I was pedaling through a green tree tunnel in Ohio on my cross-country bike trip this summer, when one of my fellow riders asked me a question: What are your three favorite outdoor activities? 

It was a simple question, the kind you might use as an ice-breaker… or as a way to pass the time when you’re biking eight hours a day with the same group of people all summer.  But I had to stop and think before giving my answer.

There are so many things I love to do outdoors: running, hiking, canoeing, building fires, rafting, slack-lining, biking and playing sports.  I love being active and seeing what my body can do in a variety of natural settings.  I mean, here I was riding my bike across the country — for fun. But what did I love the most about being outside?

Trees zoomed past me and gravel crunched under my tires.  Finally, I was ready to answer: “sleeping, eating and swimming.” 

I don’t think this was the list my friend expected.  Unlike activities like running or playing sports that are about me getting enjoyment by performing learned skills, sleeping, eating and swimming give me more than just a good time.  

I grew up camping with my family, but sleeping outside by myself is something I picked up in the last few years.  There’s nothing quite like stretching out on a not-so-perfectly-flat bit of ground with plants on all sides and nothing but the night sky above me.  It’s exhilarating and scary and incredibly calming all at the same time.  My walls fall down — literally — and I feel like I am part of the landscape, at least for a night.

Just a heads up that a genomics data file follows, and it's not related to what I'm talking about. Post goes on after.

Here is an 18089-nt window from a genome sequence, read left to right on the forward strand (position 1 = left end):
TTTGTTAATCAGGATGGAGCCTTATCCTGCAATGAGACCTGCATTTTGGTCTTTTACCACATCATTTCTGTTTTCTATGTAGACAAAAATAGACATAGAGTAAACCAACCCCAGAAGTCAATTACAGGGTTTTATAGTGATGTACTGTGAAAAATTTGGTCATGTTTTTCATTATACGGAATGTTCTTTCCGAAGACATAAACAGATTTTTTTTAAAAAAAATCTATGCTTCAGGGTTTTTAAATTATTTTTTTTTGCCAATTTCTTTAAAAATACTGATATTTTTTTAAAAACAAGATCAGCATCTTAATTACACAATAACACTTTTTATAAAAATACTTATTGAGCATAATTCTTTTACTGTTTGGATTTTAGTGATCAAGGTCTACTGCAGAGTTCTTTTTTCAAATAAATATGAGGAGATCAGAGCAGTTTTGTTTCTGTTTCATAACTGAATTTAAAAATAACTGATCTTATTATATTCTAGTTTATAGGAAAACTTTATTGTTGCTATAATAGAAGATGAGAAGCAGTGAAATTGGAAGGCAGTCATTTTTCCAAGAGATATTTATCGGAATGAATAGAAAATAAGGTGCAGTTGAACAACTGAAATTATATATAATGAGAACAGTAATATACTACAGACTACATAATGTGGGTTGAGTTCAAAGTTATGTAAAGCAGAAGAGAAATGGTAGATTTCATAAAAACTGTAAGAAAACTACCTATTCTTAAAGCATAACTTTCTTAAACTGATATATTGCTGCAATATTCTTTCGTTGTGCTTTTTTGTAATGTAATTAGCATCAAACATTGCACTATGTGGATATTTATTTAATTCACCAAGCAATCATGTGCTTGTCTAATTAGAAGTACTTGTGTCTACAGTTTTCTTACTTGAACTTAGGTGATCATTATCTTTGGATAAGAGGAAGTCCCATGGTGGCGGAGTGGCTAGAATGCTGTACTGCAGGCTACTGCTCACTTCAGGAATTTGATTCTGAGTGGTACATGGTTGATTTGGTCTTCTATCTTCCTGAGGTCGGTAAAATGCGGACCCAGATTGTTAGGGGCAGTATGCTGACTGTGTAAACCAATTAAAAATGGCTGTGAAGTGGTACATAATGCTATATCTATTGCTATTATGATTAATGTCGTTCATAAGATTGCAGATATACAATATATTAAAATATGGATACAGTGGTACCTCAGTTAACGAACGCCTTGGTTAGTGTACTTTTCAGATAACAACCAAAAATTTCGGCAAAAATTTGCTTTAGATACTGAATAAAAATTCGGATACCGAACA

Eating fruits, berries and other edible plants I gather myself  has always thrilled me.  I remember the excitement I felt this summer when my group entered the midwest and encountered our first mulberry trees, just beginning to ripen. I had to get off my bike and fill my mouth with the sweet berries.  Eating fruit from the land reminds me of my dependence on this planet at the most basic level: for nourishment. 

Finally, jumping into a natural body of water provides an immersion into the natural world more complete than any other experience I’ve had.  Ask anyone who rode with me this summer, and they will tell you I am always down for a spontaneous dip, no matter the time of day, the body of water or the fact that wet bike shorts inevitably lead to painful chafing.  My body is 60% water, and when I’m submerged in a river or lake, I feel a deep sense of being part of something bigger than myself.  

My three favorite outdoor activities give me what I really want when I’m in nature: the feeling that I belong. In the face of pervasive environmental degradation resulting from human negligence, I believe that connecting with the natural world is not only important but crucial for our survival as humans. 

Instead of viewing the “outdoors” as a place to perform our favorite activities, I think we would all benefit from returning to the basics.  Sleep, eat and swim outdoors, and see how the experience changes you.